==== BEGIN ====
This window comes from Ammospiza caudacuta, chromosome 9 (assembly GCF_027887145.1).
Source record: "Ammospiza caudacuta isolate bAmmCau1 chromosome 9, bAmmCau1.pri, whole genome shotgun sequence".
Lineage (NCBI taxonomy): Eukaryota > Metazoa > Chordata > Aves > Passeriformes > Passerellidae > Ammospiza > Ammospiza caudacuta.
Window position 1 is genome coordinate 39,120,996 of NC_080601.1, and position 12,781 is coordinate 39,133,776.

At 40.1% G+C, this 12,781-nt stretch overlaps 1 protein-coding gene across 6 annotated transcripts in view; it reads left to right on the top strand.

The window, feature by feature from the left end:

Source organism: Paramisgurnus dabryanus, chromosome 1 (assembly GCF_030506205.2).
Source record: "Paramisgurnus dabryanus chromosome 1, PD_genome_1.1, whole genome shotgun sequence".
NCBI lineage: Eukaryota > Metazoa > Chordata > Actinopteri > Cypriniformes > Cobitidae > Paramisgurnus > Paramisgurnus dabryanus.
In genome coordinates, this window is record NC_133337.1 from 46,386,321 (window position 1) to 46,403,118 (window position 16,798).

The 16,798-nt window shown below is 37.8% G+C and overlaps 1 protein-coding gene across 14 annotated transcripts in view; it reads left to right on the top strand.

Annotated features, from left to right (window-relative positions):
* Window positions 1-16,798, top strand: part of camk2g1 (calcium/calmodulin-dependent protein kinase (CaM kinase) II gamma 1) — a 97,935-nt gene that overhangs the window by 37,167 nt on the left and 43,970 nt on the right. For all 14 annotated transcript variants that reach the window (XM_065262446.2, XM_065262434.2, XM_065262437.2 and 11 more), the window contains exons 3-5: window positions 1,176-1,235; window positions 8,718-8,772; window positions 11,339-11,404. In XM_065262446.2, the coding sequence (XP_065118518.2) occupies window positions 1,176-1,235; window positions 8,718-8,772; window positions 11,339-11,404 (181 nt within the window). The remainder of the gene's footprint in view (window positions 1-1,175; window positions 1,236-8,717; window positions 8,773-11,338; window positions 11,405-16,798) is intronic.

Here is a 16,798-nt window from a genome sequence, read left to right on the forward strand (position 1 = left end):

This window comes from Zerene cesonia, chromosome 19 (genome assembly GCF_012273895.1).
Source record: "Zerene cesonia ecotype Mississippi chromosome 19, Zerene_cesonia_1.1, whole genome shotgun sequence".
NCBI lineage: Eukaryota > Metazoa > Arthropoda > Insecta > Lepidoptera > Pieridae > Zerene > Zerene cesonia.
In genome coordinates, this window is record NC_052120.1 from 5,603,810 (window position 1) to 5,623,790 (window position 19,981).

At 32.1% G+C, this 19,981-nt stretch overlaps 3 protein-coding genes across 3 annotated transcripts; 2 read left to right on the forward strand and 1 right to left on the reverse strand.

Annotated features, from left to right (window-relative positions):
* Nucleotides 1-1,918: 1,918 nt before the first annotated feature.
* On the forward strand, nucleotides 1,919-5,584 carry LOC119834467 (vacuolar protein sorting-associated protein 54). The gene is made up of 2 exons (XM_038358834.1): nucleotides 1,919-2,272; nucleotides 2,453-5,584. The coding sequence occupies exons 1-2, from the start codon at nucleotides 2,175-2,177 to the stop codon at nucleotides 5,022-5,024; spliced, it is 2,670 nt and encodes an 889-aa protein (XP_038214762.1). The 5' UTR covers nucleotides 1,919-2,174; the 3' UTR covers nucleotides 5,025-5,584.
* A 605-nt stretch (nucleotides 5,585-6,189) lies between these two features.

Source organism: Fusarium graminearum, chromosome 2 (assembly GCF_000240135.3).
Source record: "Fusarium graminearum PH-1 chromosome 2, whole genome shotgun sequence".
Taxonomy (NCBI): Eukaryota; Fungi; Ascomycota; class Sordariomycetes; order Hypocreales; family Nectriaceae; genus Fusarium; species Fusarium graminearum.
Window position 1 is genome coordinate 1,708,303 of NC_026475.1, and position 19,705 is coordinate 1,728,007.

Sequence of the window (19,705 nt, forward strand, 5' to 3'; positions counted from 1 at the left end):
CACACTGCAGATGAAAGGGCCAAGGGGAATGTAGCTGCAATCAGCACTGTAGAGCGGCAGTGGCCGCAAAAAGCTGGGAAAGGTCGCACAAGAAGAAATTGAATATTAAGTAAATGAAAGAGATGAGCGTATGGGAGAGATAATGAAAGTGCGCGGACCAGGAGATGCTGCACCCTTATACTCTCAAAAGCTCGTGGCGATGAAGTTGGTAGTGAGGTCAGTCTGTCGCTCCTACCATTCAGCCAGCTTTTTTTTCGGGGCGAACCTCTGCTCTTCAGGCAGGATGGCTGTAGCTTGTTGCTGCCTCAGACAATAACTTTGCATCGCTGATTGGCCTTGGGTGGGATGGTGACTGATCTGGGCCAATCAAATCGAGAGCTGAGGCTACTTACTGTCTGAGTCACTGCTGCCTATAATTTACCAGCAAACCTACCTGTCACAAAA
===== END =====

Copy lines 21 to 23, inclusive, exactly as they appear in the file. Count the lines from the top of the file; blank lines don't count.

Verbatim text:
* Nucleotides 1-1,918: 1,918 nt before the first annotated feature.
* On the forward strand, nucleotides 1,919-5,584 carry LOC119834467 (vacuolar protein sorting-associated protein 54). The gene is made up of 2 exons (XM_038358834.1): nucleotides 1,919-2,272; nucleotides 2,453-5,584. The coding sequence occupies exons 1-2, from the start codon at nucleotides 2,175-2,177 to the stop codon at nucleotides 5,022-5,024; spliced, it is 2,670 nt and encodes an 889-aa protein (XP_038214762.1). The 5' UTR covers nucleotides 1,919-2,174; the 3' UTR covers nucleotides 5,025-5,584.
* A 605-nt stretch (nucleotides 5,585-6,189) lies between these two features.